Caylen Wojcik, Magpul CORE’s director of precision rifle training, took a beautiful velvet bull using his PROOF Research TAC II 6.5 Creedmoor with a 24” barrel and a Nightforce Optics ATACR 5-25 with a Mil-R reticle. According to Caylen, here’s how it went down:
“I’ve had a special landowner permit issued for the Silver Dollar unit in WA for three years now, but the animals move so much from property to property I could never hit the timing right, until now. On the evening of opening day I toured the property and saw 6x bulls and around 30 cows. I came back in the morning, set up before light, and glassed likely canyons that fed the springs. By 9 a.m. I hadn’t seen anything, so I walked some canyons looking for any sign. That was unproductive, so I moved to the north slopes of the ranch and spotted what appeared to be about 20 animals bedded way down a slope tucked into a little depression on a steep hillside. The bull I had my eye on the night before was bedded on the edge of the cows. The wind was howling and from where I sat the shot was going to be 960 yards at about 30 degrees down in full value 20+ mph winds. This being my first branch bull, I wasn’t taking any chances, so I bailed for a closer look.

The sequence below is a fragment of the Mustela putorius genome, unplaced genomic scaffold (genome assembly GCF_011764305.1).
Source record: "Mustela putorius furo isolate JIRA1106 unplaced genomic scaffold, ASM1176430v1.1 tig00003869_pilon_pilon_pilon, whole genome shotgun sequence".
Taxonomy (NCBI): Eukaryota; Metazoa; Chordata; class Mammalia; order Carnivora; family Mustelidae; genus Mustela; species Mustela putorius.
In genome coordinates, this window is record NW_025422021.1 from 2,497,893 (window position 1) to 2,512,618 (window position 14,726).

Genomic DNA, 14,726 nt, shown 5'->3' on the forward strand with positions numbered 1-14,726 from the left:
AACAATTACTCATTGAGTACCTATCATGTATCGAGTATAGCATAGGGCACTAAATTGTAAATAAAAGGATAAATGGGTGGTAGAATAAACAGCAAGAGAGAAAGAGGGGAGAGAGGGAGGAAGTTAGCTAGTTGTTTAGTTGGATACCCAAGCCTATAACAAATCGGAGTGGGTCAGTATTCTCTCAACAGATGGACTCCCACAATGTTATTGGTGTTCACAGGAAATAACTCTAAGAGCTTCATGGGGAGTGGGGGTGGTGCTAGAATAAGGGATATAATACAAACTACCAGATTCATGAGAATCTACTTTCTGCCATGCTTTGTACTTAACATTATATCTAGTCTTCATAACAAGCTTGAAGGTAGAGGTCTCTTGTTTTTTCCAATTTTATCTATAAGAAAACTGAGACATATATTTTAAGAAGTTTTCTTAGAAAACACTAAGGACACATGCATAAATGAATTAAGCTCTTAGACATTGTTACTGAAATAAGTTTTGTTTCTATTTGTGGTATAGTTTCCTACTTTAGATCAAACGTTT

The majority of the stalk was easy. I knew where they were, and with the wind howling there wasn’t any way they could smell or hear me, and it being mid-day and overcast, they were surely bedded for the day. I came up on them with the wind in my face, but by the time I could see the tips of the bull’s antlers I was already within 50 yards and seeing the tops of cows’ heads. So I backed out and circled for a flanking shot. After about 30 minutes I got to where I had to crawl, and from there I made my way to a couple rocks that got me above the grass for a shot from the sitting position using the rocks as a support. The range was 147 yards, and I wasn’t complaining one bit.
He was bedded facing away from me, and every so often he’d turn his head to look at cows. I checked my Natural Point of Aim one last time, and the next time he turned his head, I sent a 6.5mm Berger 140-grain Hunting VLD. He died where he laid, and never even kicked a leg.”